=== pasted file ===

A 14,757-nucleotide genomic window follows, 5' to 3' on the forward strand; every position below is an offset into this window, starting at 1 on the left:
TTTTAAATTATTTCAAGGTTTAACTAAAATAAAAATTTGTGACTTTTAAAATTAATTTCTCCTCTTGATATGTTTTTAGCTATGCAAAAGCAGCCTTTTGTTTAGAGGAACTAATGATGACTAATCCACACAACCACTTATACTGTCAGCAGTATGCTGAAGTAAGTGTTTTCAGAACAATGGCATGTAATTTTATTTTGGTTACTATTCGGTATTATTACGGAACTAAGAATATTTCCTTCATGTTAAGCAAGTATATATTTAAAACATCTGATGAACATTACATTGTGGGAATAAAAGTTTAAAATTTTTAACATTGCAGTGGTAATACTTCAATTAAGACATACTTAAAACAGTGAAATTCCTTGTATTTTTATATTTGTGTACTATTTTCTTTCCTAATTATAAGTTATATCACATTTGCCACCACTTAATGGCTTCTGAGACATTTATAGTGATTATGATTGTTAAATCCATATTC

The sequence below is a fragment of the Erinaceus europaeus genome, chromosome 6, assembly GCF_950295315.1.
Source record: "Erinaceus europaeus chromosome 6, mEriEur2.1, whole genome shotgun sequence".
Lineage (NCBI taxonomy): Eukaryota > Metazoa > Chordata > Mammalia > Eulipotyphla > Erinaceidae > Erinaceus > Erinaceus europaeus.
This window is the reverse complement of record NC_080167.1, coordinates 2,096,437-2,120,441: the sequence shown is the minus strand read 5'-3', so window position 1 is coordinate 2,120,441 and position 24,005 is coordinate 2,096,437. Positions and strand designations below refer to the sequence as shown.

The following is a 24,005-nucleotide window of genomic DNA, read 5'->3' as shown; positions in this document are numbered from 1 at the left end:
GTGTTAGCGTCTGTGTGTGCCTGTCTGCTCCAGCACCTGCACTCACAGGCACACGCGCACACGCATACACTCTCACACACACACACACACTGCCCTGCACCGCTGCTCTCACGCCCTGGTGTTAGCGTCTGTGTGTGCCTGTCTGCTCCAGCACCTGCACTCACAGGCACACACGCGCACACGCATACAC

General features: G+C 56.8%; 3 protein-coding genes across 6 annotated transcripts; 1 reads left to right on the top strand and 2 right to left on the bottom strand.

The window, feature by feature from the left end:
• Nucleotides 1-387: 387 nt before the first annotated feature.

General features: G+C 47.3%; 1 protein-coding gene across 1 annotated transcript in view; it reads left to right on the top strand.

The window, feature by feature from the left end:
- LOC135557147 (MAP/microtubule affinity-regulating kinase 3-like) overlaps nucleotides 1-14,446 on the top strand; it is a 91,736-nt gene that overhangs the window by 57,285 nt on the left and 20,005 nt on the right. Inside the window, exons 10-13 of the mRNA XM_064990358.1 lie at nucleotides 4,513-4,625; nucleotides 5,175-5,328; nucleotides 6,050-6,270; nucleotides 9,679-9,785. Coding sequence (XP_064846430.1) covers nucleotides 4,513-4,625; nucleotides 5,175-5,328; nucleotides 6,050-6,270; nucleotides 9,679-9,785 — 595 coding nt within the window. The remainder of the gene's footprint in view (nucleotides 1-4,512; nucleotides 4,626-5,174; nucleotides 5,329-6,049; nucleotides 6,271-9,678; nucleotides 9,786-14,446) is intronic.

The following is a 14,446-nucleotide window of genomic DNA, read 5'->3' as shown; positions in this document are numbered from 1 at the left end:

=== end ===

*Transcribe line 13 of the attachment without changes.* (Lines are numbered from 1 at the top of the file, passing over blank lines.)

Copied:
The window, feature by feature from the left end: